MIT Students and Professor Invent Handheld CNC Router System

comments (0) August 9th, 2012 in blogs, videos

Tom Tom McKenna, Managing Editor
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Produced by: Alec Rivers

I'm an invention geek, and I subscribe to a number of e-Letters that show innovative new products and ideas. Today I received a notice about a student at Massachusetts Institute of Technology (MIT) who just may be at the fore of a CNC revolution for home shops.

Alec Rivers, a PhD student in the Department of Electrical Engineering and Computer Science (EECS), was frustrated by the imprecise results he was getting while building a picture frame using some of his grandfather's tools. So, with the help of Frédo Durand, an EECS associate professor and member of the Computer Science and Artificial Intelligence Laboratory (CSAIL), and Ilan Moyer, a graduate student in the Department of Mechanical Engineering, he designed and built a handheld CNC-like router guide.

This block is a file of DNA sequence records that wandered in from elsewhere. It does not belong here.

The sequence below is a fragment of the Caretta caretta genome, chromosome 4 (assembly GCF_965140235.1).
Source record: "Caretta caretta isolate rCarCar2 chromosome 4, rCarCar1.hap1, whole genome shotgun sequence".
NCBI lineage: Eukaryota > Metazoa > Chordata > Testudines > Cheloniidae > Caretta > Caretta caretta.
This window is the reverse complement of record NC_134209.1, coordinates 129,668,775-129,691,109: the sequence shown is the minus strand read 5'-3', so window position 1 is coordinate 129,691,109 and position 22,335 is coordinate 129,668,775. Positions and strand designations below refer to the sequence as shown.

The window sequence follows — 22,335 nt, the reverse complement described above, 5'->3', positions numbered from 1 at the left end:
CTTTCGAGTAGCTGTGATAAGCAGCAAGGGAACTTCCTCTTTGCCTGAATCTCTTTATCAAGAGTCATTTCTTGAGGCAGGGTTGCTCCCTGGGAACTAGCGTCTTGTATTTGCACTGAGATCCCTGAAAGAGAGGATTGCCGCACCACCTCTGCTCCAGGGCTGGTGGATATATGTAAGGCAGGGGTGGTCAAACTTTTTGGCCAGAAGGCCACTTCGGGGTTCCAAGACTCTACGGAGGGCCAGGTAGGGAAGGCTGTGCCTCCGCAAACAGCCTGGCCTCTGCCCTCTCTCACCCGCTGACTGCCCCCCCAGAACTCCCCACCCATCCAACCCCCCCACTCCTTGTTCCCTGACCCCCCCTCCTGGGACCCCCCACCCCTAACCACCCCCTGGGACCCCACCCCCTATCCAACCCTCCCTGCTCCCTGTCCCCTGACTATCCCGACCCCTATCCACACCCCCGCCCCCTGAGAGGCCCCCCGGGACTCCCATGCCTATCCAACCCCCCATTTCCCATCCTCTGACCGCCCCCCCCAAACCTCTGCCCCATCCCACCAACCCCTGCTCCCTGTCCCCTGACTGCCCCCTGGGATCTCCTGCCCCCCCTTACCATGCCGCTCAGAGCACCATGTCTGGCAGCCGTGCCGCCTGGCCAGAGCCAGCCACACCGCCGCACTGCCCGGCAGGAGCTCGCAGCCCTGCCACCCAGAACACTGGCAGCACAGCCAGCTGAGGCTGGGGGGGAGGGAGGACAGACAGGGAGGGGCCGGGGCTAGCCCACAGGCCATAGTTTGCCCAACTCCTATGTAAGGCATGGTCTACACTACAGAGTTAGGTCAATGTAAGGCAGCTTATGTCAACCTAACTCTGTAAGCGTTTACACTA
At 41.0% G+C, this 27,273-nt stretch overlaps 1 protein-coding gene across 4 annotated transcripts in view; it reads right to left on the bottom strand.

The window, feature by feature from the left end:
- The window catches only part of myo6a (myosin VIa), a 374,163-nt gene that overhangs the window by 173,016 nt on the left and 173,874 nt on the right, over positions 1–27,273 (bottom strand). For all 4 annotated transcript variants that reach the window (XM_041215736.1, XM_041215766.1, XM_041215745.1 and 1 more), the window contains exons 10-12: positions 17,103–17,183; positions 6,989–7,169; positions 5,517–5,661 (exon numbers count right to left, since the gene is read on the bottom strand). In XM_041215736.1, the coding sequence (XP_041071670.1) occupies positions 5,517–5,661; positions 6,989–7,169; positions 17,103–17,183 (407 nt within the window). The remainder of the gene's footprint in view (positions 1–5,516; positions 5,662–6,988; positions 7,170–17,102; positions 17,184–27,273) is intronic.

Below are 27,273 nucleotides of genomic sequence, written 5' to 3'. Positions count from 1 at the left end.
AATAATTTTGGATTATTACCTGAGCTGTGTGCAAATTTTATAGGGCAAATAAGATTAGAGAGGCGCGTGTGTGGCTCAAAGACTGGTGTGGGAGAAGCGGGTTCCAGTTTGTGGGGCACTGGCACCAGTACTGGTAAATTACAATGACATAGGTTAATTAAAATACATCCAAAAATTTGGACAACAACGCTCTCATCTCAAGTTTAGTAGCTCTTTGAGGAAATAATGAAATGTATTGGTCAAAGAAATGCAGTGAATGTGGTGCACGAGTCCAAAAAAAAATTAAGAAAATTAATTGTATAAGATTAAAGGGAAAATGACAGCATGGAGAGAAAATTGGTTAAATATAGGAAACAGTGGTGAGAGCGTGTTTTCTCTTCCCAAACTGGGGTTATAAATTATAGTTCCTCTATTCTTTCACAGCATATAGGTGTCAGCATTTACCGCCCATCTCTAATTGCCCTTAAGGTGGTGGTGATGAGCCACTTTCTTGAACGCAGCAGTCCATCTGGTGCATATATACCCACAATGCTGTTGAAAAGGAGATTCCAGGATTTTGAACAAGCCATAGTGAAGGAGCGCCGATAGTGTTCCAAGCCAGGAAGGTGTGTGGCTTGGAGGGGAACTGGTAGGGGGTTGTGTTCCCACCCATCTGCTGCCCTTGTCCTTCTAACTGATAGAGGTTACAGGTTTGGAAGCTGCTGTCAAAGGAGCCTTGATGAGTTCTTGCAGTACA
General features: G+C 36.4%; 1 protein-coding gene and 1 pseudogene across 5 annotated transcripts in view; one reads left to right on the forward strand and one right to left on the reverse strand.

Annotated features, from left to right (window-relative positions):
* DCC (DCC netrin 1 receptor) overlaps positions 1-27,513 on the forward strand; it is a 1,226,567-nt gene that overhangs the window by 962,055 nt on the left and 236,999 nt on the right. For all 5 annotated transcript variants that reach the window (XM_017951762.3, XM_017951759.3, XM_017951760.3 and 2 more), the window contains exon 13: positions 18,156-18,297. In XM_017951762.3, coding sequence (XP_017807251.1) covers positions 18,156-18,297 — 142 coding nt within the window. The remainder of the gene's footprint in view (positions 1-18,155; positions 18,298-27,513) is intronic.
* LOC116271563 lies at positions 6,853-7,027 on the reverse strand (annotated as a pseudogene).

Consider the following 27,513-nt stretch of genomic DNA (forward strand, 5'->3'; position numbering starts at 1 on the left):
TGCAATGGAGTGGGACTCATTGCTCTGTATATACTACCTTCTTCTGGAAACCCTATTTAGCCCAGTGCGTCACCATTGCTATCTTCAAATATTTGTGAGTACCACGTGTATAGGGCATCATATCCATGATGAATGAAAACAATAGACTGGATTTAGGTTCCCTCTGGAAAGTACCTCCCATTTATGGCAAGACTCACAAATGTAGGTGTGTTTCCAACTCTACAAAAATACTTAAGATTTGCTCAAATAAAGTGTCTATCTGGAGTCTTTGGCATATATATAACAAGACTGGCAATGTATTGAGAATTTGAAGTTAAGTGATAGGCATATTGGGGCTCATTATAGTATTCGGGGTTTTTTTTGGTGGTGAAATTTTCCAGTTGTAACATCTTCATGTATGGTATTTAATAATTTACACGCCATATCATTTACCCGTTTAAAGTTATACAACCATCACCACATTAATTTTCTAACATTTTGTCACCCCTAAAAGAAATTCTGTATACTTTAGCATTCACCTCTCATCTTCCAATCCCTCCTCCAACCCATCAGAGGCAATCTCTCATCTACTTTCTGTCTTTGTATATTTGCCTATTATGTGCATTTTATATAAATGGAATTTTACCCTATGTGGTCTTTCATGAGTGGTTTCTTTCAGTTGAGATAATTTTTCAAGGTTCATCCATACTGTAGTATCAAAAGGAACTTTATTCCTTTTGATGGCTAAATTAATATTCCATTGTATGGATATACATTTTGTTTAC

The handheld router guide automatically adjusts the router's position so that the bit follows a digital plan. All the user has to do is get the bit within 1/4 in. or so of the cutline, and the computer takes over. The system allows you make exact, repeatable patterns that would be useful for cutting recesses for inlay as well as the inlaid parts themselves. It would also be helpful for reproducing identical parts.

This video shows the rig in use. The trio of inventors will unveil the system this week at the Siggraph (organization Special Interest Group on GRAPHics and Interactive Techniques) conference in Los Angeles. The organization is dedicated to "the innovation and application of computer graphics and interactive techniques."

According to the article, this device will cost much less than the CNC systems currently available, which typically run in the thousands of dollars (though some manufacturers are attempting to make useful, smaller systems for home shops).

posted in: blogs, videos, router, cnc, MIT

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